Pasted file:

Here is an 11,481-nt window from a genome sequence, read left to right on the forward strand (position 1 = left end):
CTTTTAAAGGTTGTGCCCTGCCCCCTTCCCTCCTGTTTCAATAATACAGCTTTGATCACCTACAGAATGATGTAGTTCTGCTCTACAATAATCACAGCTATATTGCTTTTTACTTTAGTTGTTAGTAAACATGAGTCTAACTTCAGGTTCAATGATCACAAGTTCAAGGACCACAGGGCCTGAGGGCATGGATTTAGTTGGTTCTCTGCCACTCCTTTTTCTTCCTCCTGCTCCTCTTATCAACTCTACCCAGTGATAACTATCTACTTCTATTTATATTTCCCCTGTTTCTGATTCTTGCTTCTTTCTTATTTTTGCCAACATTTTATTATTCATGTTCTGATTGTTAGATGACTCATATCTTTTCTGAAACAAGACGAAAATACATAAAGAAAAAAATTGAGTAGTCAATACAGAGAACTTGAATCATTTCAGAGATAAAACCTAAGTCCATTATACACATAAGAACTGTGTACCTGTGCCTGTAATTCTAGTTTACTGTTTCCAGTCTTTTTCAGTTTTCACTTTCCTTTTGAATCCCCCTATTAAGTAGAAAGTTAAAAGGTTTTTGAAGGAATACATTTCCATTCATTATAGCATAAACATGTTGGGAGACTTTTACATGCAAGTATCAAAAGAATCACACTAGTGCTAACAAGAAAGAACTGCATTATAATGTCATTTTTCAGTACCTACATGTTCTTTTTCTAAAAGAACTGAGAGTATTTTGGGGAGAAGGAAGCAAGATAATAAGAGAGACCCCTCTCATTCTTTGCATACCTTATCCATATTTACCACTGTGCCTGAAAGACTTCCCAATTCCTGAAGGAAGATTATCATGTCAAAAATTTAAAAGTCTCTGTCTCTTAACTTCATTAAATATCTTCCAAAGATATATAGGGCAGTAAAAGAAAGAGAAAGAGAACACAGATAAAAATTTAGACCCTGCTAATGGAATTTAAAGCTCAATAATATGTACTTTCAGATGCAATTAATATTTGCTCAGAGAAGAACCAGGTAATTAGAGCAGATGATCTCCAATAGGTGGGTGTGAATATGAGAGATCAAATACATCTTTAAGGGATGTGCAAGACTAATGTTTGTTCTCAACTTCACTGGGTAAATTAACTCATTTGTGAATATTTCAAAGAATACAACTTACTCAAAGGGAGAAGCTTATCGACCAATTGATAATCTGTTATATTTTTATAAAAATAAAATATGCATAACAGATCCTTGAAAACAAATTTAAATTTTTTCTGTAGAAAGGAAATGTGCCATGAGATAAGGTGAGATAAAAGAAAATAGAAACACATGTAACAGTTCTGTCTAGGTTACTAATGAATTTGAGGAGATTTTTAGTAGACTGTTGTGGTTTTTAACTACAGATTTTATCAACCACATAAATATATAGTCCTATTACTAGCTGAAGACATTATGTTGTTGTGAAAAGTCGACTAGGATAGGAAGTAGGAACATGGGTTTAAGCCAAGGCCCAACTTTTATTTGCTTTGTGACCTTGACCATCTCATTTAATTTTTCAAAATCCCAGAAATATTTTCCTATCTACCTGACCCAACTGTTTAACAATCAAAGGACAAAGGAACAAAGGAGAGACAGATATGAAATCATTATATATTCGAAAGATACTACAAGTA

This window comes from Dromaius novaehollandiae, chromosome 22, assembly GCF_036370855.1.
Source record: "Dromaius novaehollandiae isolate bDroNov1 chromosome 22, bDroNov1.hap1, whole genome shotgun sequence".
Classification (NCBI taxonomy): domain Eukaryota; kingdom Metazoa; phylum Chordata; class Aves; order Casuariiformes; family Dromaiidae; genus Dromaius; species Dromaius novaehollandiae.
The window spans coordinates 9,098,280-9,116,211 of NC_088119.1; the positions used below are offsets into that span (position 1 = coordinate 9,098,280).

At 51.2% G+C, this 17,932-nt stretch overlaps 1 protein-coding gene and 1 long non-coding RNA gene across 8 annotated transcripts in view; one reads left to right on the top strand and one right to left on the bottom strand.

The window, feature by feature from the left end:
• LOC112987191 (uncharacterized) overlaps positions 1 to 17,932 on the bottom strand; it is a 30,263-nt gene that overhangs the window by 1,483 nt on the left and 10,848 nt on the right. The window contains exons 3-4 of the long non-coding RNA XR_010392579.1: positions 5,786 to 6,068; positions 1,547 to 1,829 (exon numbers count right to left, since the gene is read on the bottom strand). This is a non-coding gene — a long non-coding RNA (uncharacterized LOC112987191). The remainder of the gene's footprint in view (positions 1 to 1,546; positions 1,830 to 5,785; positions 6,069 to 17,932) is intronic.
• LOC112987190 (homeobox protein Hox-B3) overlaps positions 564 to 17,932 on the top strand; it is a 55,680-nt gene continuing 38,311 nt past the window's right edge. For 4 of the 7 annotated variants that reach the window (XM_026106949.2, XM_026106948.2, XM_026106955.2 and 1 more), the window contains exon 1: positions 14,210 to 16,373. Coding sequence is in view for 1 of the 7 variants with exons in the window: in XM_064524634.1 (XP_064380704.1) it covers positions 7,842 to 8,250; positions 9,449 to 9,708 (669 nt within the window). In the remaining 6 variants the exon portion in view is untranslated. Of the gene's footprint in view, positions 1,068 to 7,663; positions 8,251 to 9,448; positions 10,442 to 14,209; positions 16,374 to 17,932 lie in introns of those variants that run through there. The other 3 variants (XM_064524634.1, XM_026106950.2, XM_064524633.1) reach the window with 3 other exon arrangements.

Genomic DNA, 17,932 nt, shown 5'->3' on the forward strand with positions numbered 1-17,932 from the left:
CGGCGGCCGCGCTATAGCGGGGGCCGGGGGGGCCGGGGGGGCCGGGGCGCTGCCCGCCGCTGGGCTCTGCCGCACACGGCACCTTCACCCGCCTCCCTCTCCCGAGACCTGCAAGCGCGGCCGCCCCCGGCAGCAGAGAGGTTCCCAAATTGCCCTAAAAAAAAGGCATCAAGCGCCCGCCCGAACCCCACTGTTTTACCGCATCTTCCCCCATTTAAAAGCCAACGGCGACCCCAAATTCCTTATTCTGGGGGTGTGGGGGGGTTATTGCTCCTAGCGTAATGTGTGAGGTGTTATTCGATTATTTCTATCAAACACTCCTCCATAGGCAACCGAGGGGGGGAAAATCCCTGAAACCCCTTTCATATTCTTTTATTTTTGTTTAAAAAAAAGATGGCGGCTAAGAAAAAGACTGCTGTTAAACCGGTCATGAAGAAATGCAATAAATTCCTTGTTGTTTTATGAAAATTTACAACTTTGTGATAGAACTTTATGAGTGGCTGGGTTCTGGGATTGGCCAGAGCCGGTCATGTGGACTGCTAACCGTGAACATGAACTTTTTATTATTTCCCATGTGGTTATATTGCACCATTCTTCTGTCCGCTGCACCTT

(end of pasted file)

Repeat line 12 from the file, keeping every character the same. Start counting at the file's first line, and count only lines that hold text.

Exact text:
CGGCGGCCGCGCTATAGCGGGGGCCGGGGGGGCCGGGGGGGCCGGGGCGCTGCCCGCCGCTGGGCTCTGCCGCACACGGCACCTTCACCCGCCTCCCTCTCCCGAGACCTGCAAGCGCGGCCGCCCCCGGCAGCAGAGAGGTTCCCAAATTGCCCTAAAAAAAAGGCATCAAGCGCCCGCCCGAACCCCACTGTTTTACCGCATCTTCCCCCATTTAAAAGCCAACGGCGACCCCAAATTCCTTATTCTGGGGGTGTGGGGGGGTTATTGCTCCTAGCGTAATGTGTGAGGTGTTATTCGATTATTTCTATCAAACACTCCTCCATAGGCAACCGAGGGGGGGAAAATCCCTGAAACCCCTTTCATATTCTTTTATTTTTGTTTAAAAAAAAGATGGCGGCTAAGAAAAAGACTGCTGTTAAACCGGTCATGAAGAAATGCAATAAATTCCTTGTTGTTTTATGAAAATTTACAACTTTGTGATAGAACTTTATGAGTGGCTGGGTTCTGGGATTGGCCAGAGCCGGTCATGTGGACTGCTAACCGTGAACATGAACTTTTTATTATTTCCCATGTGGTTATATTGCACCATTCTTCTGTCCGCTGCACCTT